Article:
According to Apple's NSInvocation class reference:
NSInvocation is an Objective-C message rendered static, that is, it is an action turned into an object.
And, in a little more detail:
The concept of messages is central to the objective-c philosophy. Any time you call a method, or access a variable of some object, you are sending it a message.
NSInvocation comes in handy when you want to send a message to an object at a different point in time, or send the same message several times.
NSInvocation allows you to describe the message you are going to send, and then invoke it (actually send it to the target object) later on.
For example, let's say you want to add a string to an array. You would normally send the
addObject: message as follows:
Now, let's say you want to use
NSInvocation to send this message at some other point in time:
First, you would prepare an
NSInvocation object for use with
NSMethodSignature * mySignature = [NSMutableArray
NSInvocation * myInvocation = [NSInvocation
Next, you would specify which object to send the message to:
Specify the message you wish to send to that object:
And fill in any arguments for that method:
[myInvocation setArgument:&myString atIndex:2];
Note that object arguments must be passed by pointer. Thank you to Ryan McCuaig for pointing that out, and please see Apple's documentation for more details.
At this point,
myInvocation is a complete object, describing a message that can be sent. To actually send the message, you would call:
This final step will cause the message to be sent, essentially executing
Think of it like sending an email. You open up a new email (
NSInvocation object), fill in the address of the person (object) who you want to send it to, type in a message for the recipient (specify a
selector and arguments), and then click "send" (call
See Using NSInvocation for more information.
See Using NSInvocation if the above is not working.
NSInvocation objects so that it can reverse commands. Essentially, what you are doing is creating an
NSInvocation object to say: "Hey, if you want to undo what I just did, send this message to that object, with these arguments". You give the
NSInvocation object to the
NSUndoManager, and it adds that object to an array of undoable actions. If the user calls "Undo",
NSUndoManager simply looks up the most recent action in the array, and invokes the stored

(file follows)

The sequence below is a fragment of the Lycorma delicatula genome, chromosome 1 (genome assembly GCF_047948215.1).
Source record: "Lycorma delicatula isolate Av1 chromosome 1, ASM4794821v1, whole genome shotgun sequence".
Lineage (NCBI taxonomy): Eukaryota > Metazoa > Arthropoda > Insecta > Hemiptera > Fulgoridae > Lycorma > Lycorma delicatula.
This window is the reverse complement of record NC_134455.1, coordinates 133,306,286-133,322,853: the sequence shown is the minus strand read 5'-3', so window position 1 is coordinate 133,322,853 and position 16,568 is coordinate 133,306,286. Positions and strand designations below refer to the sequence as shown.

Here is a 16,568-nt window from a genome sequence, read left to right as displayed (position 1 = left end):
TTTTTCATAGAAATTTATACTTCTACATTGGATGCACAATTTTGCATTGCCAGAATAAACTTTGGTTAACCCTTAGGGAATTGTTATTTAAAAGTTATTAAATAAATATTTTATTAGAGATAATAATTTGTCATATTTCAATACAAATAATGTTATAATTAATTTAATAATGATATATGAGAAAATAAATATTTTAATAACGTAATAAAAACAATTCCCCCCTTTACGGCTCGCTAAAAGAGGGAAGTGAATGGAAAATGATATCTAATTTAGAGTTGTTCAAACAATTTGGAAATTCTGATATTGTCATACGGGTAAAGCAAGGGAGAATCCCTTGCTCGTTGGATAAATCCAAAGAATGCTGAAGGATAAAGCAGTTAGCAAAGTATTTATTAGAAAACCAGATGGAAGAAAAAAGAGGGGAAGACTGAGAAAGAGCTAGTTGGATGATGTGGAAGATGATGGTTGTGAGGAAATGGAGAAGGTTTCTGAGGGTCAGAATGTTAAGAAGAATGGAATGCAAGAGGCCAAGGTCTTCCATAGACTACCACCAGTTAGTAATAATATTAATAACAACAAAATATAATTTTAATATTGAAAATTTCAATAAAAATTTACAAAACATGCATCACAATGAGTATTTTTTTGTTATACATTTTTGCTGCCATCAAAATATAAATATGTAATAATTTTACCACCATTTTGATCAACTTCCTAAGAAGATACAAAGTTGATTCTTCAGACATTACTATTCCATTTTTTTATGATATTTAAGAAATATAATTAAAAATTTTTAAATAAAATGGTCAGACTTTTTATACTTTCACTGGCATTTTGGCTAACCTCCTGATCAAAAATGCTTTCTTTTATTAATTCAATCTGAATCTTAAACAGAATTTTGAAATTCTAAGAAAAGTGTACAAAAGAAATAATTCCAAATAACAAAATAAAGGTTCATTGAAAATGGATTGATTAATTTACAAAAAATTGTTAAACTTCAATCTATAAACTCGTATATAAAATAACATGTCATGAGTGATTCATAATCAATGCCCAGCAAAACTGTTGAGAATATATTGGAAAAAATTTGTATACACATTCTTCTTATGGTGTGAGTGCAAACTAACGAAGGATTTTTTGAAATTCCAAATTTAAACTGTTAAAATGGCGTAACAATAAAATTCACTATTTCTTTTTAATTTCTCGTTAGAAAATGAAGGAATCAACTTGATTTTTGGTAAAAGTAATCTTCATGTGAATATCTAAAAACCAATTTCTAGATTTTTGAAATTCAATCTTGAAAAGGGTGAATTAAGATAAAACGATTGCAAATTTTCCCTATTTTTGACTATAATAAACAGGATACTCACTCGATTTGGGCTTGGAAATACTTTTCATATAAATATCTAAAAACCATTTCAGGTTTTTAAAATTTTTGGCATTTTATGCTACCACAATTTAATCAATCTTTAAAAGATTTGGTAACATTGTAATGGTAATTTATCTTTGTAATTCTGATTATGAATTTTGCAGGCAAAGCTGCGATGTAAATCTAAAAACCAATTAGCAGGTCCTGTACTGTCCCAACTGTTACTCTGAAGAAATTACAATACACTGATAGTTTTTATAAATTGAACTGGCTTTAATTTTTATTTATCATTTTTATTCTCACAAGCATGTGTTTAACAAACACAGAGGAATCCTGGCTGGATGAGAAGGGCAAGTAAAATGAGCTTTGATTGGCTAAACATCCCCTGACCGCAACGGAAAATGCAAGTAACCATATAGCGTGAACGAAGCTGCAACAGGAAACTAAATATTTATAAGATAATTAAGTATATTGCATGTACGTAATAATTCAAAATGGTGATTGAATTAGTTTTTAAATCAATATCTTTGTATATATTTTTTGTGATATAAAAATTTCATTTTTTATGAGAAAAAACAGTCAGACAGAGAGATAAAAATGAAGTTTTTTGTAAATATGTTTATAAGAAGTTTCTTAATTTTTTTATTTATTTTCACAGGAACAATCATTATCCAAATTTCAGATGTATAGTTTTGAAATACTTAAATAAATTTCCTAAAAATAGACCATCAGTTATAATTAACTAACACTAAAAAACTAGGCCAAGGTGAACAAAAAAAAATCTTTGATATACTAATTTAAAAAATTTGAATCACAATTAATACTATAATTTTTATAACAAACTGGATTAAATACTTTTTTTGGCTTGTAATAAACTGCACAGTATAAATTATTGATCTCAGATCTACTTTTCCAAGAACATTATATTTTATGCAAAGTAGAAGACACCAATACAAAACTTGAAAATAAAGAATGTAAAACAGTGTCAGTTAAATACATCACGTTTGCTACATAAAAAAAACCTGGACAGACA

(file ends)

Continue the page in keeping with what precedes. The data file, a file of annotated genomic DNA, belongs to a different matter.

NSInvocation object to perform the necessary action.
See Registering Undo Operations for more details.
If you see this warning:
warning: receiver 'MyCoolClass' is a forward class and corresponding @interface may not exist
you need to
#import the file, but you can do that in your implementation file (.m), and use the
@class declaration in your header file.
@class does not (usually) remove the need to
#import files, it just moves the requirement down closer to where the information is useful.
If you say
@class MyCoolClass, the compiler knows that it may see something like:
It doesn't have to worry about anything other than
MyCoolClass is a valid class, and it should reserve room for a pointer to it (really, just a pointer). Thus, in your header,
@class suffices 90% of the time.
However, if you ever need to create or access
myObject's members, you'll need to let the compiler know what those methods are. At this point (presumably in your implementation file), you'll need to
#import "MyCoolClass.h", to tell the compiler additional information beyond just "this is a class".
Class methods, just like instance methods, should adhere to the standard Cocoa memory management rules.
Presumably they are returning an autoreleased object, or a reference to a singleton or something like that. Either way, you need not release the object unless it started with "alloc" or "new" or contained "copy". You need not retain it unless you're looking to keep it around past the scope of the current autorelease pool, by storing it in an iVar or something like that.